“If the provincial government and the federal government are really committed to reconciliation, what happens with this situation will be telling,” he said.
In a statement a spokesperson for Global Affairs Canada said the federal government “is strongly committed to protecting freshwater resources, including in the Elk Valley.”
Discussions are ongoing between government officials and Indigenous nations and tribes towards reaching an agreement to address the Elk-Kootenay watershed, the statement said.
“We are committed to these ongoing efforts to work together to find an appropriate path forward to ensure the health of the watershed,” it said.
The task ahead — to stem the flow of pollution from the Elk Valley mines — is immense. Teck has already invested more than $1.4 billion in water treatment and other measures to address the contamination. Despite some initial issues, the treatment plants are removing between 95 and 99 per cent of selenium from the water they treat, according to the company.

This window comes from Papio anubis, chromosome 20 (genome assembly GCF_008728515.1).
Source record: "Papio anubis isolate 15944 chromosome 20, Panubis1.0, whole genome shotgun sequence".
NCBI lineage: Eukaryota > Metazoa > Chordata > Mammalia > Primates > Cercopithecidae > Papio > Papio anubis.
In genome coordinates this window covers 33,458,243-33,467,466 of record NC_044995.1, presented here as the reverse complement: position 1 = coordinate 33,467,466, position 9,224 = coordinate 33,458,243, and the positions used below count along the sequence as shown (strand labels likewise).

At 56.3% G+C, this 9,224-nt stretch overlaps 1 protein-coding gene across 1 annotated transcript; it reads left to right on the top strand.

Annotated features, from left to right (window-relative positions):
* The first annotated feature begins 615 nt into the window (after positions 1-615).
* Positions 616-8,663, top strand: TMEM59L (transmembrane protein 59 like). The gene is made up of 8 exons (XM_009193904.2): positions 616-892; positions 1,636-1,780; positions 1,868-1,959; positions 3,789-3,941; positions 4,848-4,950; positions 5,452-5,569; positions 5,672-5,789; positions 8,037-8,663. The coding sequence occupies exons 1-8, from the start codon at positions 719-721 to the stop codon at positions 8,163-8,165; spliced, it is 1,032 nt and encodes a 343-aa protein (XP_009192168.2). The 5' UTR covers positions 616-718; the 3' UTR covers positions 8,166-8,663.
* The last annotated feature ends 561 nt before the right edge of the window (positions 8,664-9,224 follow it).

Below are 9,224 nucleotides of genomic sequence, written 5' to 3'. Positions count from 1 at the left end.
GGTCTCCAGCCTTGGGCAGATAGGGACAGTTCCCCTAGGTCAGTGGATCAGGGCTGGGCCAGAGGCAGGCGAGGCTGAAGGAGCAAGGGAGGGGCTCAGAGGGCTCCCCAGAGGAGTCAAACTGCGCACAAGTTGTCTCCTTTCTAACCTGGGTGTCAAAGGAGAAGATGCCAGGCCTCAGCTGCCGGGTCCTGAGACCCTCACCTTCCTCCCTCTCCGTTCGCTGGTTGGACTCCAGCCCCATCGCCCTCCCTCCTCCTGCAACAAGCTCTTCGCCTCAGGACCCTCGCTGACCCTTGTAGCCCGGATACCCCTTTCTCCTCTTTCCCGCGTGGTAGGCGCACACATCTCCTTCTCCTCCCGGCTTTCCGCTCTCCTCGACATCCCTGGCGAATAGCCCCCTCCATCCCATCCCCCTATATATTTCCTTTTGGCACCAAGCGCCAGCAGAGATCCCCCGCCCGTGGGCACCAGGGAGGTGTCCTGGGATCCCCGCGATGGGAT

But the majority of both selenium and nitrate pollution from the mines still flows downstream without any treatment at all, according to information on a new provincial website, called the Elk Valley Water Quality Hub.
And while average monthly selenium levels in the Fording and Elk rivers downstream of Teck’s mines fell mostly within the limits outlined in the company’s permits during the first quarter of this year, those limits are between nine and 30 times higher than the levels considered safe for aquatic life.
In a statement to The Narwhal, Chris Stannell, Teck’s public relations manager, said the company is “making significant progress” on water quality issues in the region.
“Monitoring shows selenium concentrations have stabilized and are reducing downstream of treatment,” he said, adding there plans to expand treatment capacity over the next five years.